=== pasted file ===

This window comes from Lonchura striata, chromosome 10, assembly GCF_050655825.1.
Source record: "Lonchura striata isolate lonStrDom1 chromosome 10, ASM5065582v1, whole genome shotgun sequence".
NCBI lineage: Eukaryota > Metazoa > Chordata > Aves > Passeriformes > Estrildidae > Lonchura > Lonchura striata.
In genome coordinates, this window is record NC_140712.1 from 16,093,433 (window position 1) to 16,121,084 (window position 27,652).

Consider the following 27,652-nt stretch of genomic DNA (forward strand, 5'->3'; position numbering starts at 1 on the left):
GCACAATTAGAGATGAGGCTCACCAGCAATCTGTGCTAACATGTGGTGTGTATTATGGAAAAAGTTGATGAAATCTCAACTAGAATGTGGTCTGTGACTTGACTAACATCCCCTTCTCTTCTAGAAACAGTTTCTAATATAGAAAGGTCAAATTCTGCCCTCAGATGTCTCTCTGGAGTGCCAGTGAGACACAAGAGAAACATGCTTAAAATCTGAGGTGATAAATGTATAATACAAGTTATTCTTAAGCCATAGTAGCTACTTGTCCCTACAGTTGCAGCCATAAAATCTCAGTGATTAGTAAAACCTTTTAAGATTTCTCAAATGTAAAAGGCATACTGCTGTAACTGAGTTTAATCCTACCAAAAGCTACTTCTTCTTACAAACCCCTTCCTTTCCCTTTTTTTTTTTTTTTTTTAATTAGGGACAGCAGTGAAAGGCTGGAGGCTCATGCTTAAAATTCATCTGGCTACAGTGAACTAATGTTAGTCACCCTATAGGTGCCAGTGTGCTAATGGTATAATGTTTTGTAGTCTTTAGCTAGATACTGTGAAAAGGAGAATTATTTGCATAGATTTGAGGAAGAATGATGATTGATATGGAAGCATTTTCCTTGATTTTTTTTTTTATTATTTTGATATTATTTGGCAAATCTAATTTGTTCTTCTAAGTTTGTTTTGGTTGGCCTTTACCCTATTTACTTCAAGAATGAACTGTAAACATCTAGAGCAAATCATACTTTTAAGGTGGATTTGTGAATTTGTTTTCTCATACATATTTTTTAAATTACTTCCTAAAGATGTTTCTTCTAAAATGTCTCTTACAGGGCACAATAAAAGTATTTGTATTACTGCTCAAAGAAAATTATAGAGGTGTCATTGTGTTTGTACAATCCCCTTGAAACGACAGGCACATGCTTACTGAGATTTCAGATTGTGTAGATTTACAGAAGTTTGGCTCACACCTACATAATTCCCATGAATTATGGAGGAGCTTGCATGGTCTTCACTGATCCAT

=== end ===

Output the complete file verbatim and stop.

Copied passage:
This window comes from Lonchura striata, chromosome 10, assembly GCF_050655825.1.
Source record: "Lonchura striata isolate lonStrDom1 chromosome 10, ASM5065582v1, whole genome shotgun sequence".
NCBI lineage: Eukaryota > Metazoa > Chordata > Aves > Passeriformes > Estrildidae > Lonchura > Lonchura striata.
In genome coordinates, this window is record NC_140712.1 from 16,093,433 (window position 1) to 16,121,084 (window position 27,652).

Consider the following 27,652-nt stretch of genomic DNA (forward strand, 5'->3'; position numbering starts at 1 on the left):
GCACAATTAGAGATGAGGCTCACCAGCAATCTGTGCTAACATGTGGTGTGTATTATGGAAAAAGTTGATGAAATCTCAACTAGAATGTGGTCTGTGACTTGACTAACATCCCCTTCTCTTCTAGAAACAGTTTCTAATATAGAAAGGTCAAATTCTGCCCTCAGATGTCTCTCTGGAGTGCCAGTGAGACACAAGAGAAACATGCTTAAAATCTGAGGTGATAAATGTATAATACAAGTTATTCTTAAGCCATAGTAGCTACTTGTCCCTACAGTTGCAGCCATAAAATCTCAGTGATTAGTAAAACCTTTTAAGATTTCTCAAATGTAAAAGGCATACTGCTGTAACTGAGTTTAATCCTACCAAAAGCTACTTCTTCTTACAAACCCCTTCCTTTCCCTTTTTTTTTTTTTTTTTTAATTAGGGACAGCAGTGAAAGGCTGGAGGCTCATGCTTAAAATTCATCTGGCTACAGTGAACTAATGTTAGTCACCCTATAGGTGCCAGTGTGCTAATGGTATAATGTTTTGTAGTCTTTAGCTAGATACTGTGAAAAGGAGAATTATTTGCATAGATTTGAGGAAGAATGATGATTGATATGGAAGCATTTTCCTTGATTTTTTTTTTTATTATTTTGATATTATTTGGCAAATCTAATTTGTTCTTCTAAGTTTGTTTTGGTTGGCCTTTACCCTATTTACTTCAAGAATGAACTGTAAACATCTAGAGCAAATCATACTTTTAAGGTGGATTTGTGAATTTGTTTTCTCATACATATTTTTTAAATTACTTCCTAAAGATGTTTCTTCTAAAATGTCTCTTACAGGGCACAATAAAAGTATTTGTATTACTGCTCAAAGAAAATTATAGAGGTGTCATTGTGTTTGTACAATCCCCTTGAAACGACAGGCACATGCTTACTGAGATTTCAGATTGTGTAGATTTACAGAAGTTTGGCTCACACCTACATAATTCCCATGAATTATGGAGGAGCTTGCATGGTCTTCACTGATCCAT